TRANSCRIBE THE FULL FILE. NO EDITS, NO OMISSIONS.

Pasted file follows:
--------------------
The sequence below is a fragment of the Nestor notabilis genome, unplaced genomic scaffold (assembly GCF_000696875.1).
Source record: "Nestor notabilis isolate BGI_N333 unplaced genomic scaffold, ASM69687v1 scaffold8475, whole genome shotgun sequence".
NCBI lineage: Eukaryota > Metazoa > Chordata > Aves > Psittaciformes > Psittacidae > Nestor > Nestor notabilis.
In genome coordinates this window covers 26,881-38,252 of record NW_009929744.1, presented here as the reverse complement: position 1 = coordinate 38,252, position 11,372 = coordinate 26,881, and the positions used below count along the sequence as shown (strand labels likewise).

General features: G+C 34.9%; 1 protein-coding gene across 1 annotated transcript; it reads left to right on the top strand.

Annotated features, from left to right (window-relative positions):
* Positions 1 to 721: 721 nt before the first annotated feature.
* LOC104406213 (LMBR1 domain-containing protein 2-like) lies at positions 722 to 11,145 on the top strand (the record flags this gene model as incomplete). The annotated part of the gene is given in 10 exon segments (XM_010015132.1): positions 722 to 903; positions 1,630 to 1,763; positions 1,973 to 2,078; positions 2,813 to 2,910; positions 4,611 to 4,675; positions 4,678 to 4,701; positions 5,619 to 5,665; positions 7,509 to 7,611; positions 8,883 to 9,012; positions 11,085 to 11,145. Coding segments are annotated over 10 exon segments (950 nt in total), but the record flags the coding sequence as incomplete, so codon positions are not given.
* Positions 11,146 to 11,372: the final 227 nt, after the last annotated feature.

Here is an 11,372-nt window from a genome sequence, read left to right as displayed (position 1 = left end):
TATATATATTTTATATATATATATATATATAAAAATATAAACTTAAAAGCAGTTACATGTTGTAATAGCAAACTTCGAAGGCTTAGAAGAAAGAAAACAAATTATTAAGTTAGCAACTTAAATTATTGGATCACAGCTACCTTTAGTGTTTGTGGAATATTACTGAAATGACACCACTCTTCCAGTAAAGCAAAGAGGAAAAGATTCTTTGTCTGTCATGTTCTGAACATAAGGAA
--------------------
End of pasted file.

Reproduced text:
The sequence below is a fragment of the Nestor notabilis genome, unplaced genomic scaffold (assembly GCF_000696875.1).
Source record: "Nestor notabilis isolate BGI_N333 unplaced genomic scaffold, ASM69687v1 scaffold8475, whole genome shotgun sequence".
NCBI lineage: Eukaryota > Metazoa > Chordata > Aves > Psittaciformes > Psittacidae > Nestor > Nestor notabilis.
In genome coordinates this window covers 26,881-38,252 of record NW_009929744.1, presented here as the reverse complement: position 1 = coordinate 38,252, position 11,372 = coordinate 26,881, and the positions used below count along the sequence as shown (strand labels likewise).

General features: G+C 34.9%; 1 protein-coding gene across 1 annotated transcript; it reads left to right on the top strand.

Annotated features, from left to right (window-relative positions):
* Positions 1 to 721: 721 nt before the first annotated feature.
* LOC104406213 (LMBR1 domain-containing protein 2-like) lies at positions 722 to 11,145 on the top strand (the record flags this gene model as incomplete). The annotated part of the gene is given in 10 exon segments (XM_010015132.1): positions 722 to 903; positions 1,630 to 1,763; positions 1,973 to 2,078; positions 2,813 to 2,910; positions 4,611 to 4,675; positions 4,678 to 4,701; positions 5,619 to 5,665; positions 7,509 to 7,611; positions 8,883 to 9,012; positions 11,085 to 11,145. Coding segments are annotated over 10 exon segments (950 nt in total), but the record flags the coding sequence as incomplete, so codon positions are not given.
* Positions 11,146 to 11,372: the final 227 nt, after the last annotated feature.

Here is an 11,372-nt window from a genome sequence, read left to right as displayed (position 1 = left end):
TATATATATTTTATATATATATATATATATAAAAATATAAACTTAAAAGCAGTTACATGTTGTAATAGCAAACTTCGAAGGCTTAGAAGAAAGAAAACAAATTATTAAGTTAGCAACTTAAATTATTGGATCACAGCTACCTTTAGTGTTTGTGGAATATTACTGAAATGACACCACTCTTCCAGTAAAGCAAAGAGGAAAAGATTCTTTGTCTGTCATGTTCTGAACATAAGGAA